Algae that thrives on power plant pollution could be ethanol source

By on July 17, 2013
Image: Microscopic strain of Heterosigma akashiwo (Credit: Gabriela Hannach, NOAA)

University of Delaware researchers have conducted a yearlong study that suggests a particular algae species might be effective at reducing power plant pollution and producing biofuel, according to a release from the university.

Heterosigma akashiwo is a microscodpic strain of algae that is found throughout the world. Researchers discovered that this particular strain is able to thrive on a mixture of carbon dioxide and nitric oxide, which are common greenhouse gases typically released from power plants.

The algae also release carbohydrates as a byproduct. These carbohydrates can then be converted into bioethanol that can be used as an alternative fuel source for vehicles.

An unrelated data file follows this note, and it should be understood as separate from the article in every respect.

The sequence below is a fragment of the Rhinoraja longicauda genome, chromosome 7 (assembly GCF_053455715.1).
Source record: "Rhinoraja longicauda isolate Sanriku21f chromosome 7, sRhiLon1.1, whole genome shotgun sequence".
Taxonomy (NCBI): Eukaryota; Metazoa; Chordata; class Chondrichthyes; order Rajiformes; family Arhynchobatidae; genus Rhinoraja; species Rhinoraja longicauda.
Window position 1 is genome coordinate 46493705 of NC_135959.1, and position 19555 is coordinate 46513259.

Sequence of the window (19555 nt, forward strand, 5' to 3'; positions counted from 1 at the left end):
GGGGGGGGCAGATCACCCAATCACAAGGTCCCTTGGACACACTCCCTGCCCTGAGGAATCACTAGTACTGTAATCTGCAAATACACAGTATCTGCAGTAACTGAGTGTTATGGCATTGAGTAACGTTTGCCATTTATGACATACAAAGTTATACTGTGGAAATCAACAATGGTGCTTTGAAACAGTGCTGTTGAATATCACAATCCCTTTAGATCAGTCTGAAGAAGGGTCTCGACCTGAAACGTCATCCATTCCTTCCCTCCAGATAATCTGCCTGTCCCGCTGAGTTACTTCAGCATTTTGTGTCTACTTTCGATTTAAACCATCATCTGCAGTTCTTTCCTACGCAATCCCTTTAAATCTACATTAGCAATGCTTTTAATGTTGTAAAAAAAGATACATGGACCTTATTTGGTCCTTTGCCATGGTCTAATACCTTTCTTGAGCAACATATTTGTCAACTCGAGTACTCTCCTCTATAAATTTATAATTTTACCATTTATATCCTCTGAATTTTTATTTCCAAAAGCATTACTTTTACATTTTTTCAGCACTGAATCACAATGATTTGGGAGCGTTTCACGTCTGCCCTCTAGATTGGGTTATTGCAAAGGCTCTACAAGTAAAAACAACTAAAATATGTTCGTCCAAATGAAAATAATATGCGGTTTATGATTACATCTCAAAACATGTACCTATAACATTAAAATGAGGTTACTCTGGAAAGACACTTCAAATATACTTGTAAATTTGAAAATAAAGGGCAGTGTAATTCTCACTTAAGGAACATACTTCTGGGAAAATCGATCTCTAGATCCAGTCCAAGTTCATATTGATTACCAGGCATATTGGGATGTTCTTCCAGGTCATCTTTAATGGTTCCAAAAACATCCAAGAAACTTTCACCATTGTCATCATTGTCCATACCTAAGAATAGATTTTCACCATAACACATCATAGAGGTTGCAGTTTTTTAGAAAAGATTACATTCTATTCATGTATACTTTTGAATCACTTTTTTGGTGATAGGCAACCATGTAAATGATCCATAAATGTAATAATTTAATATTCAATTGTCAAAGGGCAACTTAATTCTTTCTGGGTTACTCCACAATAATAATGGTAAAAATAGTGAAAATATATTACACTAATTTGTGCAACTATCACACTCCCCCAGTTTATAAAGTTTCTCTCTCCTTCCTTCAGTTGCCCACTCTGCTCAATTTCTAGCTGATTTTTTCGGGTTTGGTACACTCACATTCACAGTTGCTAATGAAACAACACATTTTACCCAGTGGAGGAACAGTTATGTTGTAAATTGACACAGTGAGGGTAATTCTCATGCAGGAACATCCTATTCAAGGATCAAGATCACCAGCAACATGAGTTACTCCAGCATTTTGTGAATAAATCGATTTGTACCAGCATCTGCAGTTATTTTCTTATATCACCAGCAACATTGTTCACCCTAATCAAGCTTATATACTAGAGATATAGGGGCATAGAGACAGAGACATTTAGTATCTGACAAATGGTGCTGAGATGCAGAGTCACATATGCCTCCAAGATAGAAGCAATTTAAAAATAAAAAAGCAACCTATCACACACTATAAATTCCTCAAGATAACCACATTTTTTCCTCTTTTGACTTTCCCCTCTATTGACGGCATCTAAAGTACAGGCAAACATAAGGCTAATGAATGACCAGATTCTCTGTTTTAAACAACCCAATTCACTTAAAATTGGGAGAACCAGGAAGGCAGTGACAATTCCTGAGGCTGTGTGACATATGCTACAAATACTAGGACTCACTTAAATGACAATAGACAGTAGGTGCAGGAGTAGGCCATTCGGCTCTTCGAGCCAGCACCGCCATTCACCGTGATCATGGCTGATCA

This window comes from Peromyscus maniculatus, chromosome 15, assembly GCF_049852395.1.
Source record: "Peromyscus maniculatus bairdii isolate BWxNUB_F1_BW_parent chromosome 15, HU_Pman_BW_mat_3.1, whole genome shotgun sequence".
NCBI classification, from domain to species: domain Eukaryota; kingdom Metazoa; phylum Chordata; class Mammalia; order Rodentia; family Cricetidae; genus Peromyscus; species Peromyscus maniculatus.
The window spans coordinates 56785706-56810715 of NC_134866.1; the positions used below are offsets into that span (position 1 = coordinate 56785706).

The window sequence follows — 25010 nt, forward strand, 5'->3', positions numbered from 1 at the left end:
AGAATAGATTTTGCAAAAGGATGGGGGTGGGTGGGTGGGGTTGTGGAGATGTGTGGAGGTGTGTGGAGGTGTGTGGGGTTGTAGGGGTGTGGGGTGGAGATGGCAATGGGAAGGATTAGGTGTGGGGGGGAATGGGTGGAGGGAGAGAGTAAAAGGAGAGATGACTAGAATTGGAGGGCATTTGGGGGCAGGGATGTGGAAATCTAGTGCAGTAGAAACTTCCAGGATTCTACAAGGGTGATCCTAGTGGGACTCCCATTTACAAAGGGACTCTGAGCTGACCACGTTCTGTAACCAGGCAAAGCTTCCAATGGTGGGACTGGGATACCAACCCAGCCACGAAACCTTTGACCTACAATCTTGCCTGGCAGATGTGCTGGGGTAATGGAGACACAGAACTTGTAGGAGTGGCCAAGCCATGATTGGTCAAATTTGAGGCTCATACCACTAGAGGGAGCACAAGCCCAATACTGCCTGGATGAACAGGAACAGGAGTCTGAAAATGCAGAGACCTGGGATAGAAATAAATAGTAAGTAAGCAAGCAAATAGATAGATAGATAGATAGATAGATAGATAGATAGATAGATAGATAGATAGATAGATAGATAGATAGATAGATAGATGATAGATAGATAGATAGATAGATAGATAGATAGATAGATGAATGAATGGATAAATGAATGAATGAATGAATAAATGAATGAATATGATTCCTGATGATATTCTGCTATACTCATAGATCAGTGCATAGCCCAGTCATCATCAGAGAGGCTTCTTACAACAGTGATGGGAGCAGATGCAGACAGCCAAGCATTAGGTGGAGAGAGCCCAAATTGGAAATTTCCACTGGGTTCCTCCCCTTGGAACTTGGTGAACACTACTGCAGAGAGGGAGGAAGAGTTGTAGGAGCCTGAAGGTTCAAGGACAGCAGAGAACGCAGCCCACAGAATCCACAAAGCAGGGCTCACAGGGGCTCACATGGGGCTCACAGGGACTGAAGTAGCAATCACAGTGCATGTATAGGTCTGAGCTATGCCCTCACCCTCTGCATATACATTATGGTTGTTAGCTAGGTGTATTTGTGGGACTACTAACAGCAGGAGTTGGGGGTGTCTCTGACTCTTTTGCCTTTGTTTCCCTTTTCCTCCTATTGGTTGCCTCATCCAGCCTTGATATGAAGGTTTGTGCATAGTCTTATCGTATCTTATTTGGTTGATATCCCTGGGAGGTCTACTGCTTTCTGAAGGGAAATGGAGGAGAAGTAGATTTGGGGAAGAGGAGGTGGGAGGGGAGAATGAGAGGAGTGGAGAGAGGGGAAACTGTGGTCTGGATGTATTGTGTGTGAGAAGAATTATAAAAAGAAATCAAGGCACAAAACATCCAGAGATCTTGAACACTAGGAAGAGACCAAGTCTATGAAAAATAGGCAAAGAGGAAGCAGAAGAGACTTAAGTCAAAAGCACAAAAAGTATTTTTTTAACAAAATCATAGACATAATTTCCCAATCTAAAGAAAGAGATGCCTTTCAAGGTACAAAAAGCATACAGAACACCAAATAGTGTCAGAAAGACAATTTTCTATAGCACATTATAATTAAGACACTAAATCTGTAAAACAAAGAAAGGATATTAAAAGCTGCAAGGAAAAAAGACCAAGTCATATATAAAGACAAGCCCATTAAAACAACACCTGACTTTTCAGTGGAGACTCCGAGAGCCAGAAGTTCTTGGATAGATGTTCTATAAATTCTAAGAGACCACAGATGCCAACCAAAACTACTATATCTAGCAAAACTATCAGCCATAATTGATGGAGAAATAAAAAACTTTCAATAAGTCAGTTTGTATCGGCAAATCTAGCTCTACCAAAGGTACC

The findings could help provide a cost-effective solution to curbing greenhouse gas pollution.

Image: Microscopic strain of Heterosigma akashiwo (Credit: Gabriela Hannach, NOAA)

About Adam Redling

Adam Redling is a contributing writer for the Environmental Monitor. He covers the latest news, studies and products in the field of environmental research.

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